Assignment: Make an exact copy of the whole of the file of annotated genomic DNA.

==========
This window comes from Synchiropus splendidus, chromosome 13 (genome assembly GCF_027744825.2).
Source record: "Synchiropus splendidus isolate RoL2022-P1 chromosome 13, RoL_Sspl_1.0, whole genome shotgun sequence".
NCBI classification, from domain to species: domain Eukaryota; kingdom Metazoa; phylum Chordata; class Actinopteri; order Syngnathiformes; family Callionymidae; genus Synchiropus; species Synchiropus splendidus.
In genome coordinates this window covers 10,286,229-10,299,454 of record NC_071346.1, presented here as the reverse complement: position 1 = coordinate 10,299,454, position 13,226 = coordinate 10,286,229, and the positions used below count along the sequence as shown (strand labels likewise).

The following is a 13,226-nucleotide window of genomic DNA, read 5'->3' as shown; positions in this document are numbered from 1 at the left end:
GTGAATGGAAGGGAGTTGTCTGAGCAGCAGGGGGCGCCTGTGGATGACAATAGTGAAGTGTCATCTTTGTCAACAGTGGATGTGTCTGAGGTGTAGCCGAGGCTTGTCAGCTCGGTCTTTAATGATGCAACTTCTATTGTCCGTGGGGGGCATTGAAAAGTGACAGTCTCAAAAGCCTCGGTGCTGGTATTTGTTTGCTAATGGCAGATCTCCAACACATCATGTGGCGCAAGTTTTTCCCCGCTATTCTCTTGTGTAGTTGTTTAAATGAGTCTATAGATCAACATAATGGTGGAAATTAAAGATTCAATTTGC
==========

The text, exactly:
This window comes from Synchiropus splendidus, chromosome 13 (genome assembly GCF_027744825.2).
Source record: "Synchiropus splendidus isolate RoL2022-P1 chromosome 13, RoL_Sspl_1.0, whole genome shotgun sequence".
NCBI classification, from domain to species: domain Eukaryota; kingdom Metazoa; phylum Chordata; class Actinopteri; order Syngnathiformes; family Callionymidae; genus Synchiropus; species Synchiropus splendidus.
In genome coordinates this window covers 10,286,229-10,299,454 of record NC_071346.1, presented here as the reverse complement: position 1 = coordinate 10,299,454, position 13,226 = coordinate 10,286,229, and the positions used below count along the sequence as shown (strand labels likewise).

The following is a 13,226-nucleotide window of genomic DNA, read 5'->3' as shown; positions in this document are numbered from 1 at the left end:
GTGAATGGAAGGGAGTTGTCTGAGCAGCAGGGGGCGCCTGTGGATGACAATAGTGAAGTGTCATCTTTGTCAACAGTGGATGTGTCTGAGGTGTAGCCGAGGCTTGTCAGCTCGGTCTTTAATGATGCAACTTCTATTGTCCGTGGGGGGCATTGAAAAGTGACAGTCTCAAAAGCCTCGGTGCTGGTATTTGTTTGCTAATGGCAGATCTCCAACACATCATGTGGCGCAAGTTTTTCCCCGCTATTCTCTTGTGTAGTTGTTTAAATGAGTCTATAGATCAACATAATGGTGGAAATTAAAGATTCAATTTGC